Bringing out the gender disparity in the Indian startup ecosystem, a new report has found that women represent about 22% of the workforce employed by Indian startups.
The report by Trifecta Capital titled ‘Human Capital In The New Economy – Benchmarks And Best Practices 2019’ has surveyed 45 companies representing 49,161 employees. Brands such as Innoviti, Quikr and Big Basket participated in the survey.
“One reason that the number of women participation in India is low is that a large number of startups in India are vertical ecommerce companies, consumer services companies which may have front end delivery organisations, like delivery boys, customer service, operations, which are usually less female-oriented,” said Akash Goel who is a partner at Trifecta Capital.
Goel further added that “For example, in the delivery operations of any company be it Swiggy, Zomato or big basket there are no women; no women come to deliver, and there are thousands of employees doing that. Similarly in consumer services marketplaces even on the transportation side like Ola, the number of employees you will find will be more male-oriented.”
The diversity, according to the report, tends to improve as a company moves from Series A stage to Series B stage. At Series A, the report found that the number of female employees in the startup surveyed is 19.9%, Series B it was 23.8%, and growth it was 22.1%. The reason for the downfall from Series B to growth stage is that “At the growth stage, the company starts to accrue a large portion of the delivery organisation,” Goel mentioned.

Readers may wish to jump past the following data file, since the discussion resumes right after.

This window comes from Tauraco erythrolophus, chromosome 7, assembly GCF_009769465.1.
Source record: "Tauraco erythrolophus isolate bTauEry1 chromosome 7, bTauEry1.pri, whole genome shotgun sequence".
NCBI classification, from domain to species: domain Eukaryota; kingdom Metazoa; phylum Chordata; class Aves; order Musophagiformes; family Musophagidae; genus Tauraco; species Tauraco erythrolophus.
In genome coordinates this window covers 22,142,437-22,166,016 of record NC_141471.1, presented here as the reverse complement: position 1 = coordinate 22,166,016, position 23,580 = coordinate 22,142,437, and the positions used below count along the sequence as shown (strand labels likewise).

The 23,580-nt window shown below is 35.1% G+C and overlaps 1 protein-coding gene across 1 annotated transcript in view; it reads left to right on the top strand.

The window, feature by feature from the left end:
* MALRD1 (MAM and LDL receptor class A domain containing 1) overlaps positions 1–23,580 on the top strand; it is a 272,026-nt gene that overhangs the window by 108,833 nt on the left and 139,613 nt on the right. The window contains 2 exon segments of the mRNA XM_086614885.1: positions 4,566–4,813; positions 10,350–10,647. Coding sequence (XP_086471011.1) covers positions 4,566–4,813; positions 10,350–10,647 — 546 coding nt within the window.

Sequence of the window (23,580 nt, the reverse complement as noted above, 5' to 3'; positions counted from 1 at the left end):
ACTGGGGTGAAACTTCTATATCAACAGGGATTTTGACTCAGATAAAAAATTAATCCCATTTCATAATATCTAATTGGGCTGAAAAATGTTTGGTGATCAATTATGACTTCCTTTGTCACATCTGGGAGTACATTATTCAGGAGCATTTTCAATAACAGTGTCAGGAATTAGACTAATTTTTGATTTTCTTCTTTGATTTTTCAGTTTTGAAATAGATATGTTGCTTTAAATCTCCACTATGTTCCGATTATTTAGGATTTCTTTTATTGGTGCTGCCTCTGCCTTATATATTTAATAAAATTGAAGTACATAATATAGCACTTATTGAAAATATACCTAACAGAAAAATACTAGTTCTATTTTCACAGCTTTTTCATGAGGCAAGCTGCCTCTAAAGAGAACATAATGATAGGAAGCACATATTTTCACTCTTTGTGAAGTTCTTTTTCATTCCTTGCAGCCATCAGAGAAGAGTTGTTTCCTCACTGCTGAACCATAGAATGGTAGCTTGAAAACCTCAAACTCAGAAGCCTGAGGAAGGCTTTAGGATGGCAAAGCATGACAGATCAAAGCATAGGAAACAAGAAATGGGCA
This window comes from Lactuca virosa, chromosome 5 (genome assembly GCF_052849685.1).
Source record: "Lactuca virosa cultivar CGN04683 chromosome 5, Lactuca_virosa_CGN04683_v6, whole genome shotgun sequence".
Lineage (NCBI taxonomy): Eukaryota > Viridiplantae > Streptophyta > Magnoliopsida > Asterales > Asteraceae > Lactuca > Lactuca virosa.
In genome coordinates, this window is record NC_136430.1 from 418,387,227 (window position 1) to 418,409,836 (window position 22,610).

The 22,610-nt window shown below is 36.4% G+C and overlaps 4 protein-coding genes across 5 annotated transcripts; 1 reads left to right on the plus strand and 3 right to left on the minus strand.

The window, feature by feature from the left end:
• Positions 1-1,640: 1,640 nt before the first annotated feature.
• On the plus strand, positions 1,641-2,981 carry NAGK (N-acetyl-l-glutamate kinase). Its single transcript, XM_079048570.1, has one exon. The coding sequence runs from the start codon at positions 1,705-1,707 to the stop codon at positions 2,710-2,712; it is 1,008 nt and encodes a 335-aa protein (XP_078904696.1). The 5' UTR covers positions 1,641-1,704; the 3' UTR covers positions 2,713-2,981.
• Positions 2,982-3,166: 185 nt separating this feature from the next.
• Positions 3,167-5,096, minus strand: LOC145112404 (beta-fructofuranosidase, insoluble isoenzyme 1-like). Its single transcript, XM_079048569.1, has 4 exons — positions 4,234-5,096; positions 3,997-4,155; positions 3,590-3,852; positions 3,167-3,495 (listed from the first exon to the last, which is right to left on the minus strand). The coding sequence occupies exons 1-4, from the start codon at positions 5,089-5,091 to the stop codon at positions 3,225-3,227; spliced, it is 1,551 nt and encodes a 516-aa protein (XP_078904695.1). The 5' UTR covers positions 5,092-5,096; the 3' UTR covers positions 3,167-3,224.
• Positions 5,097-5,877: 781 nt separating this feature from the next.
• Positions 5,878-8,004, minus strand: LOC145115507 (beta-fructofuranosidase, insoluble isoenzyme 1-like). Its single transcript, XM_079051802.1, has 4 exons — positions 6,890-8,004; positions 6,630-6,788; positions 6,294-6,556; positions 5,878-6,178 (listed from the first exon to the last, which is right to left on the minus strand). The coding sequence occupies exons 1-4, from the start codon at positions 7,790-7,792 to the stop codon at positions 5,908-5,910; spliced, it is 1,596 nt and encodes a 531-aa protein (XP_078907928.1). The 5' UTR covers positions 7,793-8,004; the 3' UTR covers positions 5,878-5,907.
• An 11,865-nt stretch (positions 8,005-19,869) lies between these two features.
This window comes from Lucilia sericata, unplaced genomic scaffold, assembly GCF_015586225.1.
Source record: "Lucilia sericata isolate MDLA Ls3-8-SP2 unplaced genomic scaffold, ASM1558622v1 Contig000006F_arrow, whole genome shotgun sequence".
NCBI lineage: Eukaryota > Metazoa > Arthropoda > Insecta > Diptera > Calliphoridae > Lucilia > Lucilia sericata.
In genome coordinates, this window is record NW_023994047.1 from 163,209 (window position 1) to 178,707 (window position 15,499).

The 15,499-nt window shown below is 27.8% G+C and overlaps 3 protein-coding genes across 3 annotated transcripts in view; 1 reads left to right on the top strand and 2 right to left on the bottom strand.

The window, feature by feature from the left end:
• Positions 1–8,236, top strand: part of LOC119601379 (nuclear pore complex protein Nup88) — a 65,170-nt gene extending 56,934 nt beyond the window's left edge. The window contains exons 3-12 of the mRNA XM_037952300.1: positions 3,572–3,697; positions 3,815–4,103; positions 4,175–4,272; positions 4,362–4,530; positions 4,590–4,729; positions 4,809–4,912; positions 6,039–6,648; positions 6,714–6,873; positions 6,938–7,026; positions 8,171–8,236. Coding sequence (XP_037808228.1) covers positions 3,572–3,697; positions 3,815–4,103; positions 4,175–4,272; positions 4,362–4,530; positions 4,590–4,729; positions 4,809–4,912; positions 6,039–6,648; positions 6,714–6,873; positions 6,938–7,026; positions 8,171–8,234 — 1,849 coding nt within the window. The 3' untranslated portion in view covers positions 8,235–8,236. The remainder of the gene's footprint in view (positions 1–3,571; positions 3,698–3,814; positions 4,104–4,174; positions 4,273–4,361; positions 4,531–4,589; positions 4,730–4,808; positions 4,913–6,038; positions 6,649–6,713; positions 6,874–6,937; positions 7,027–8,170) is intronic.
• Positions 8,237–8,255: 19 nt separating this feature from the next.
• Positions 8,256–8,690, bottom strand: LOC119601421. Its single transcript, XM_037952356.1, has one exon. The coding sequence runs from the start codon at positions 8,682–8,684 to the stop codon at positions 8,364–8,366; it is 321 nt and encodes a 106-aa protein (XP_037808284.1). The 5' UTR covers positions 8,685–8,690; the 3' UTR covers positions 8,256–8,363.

The Larger Picture
Numerous studies at the time showed that India’s GDP can grow by 18% to 25% by simply giving women equal workplace opportunities.
Keeping in mind the importance of gender parity in the workplace, in March 2017, by presidential decree, an amendment to India’s Maternity Benefits Act, 1961, was passed. Apart from the 26 week maternity leave, the amendment also asked larger companies to build creche facilities and give work from option to new mothers.
Although the maternity leave amendment was welcomed at the time, the law is now acting as a double-edged sword for working women. In 2017, the number of startups who said they would hire male employees instead of female employees was 26% (according to Local Circles). This number went up sharply to 42% in March this year.
However, a more worrying statistic was that 65% of the small businesses said that as an employer they thought that 19 weeks of leave was too much (Local Circles Survey in 2019)
Startup Hiring Patterns
“A staggering 80% of startups prefer to recruit talent from other startups because of a familiarity with the startup culture and domain experience,” the report said. The nature of funded startups in India still necessitates heavy reliance on sales and operations employees.
The report highlights that as startups focus on hiring from each other, the competition for talent increases and wage hikes on joining become commonplace. Referrals, personal networks and Linkedin continue to play an important role in senior hiring across stages of business.
While the paucity of talent is a continuing problem, a large proportion of startups are able to recruit senior talent within 6 months, the report has mentioned.
The report provides much-needed insight into the hiring patterns in the Indian startup system and brings out the fact that female representation in the startup ecosystem needs to improve to make it an all-inclusive sector.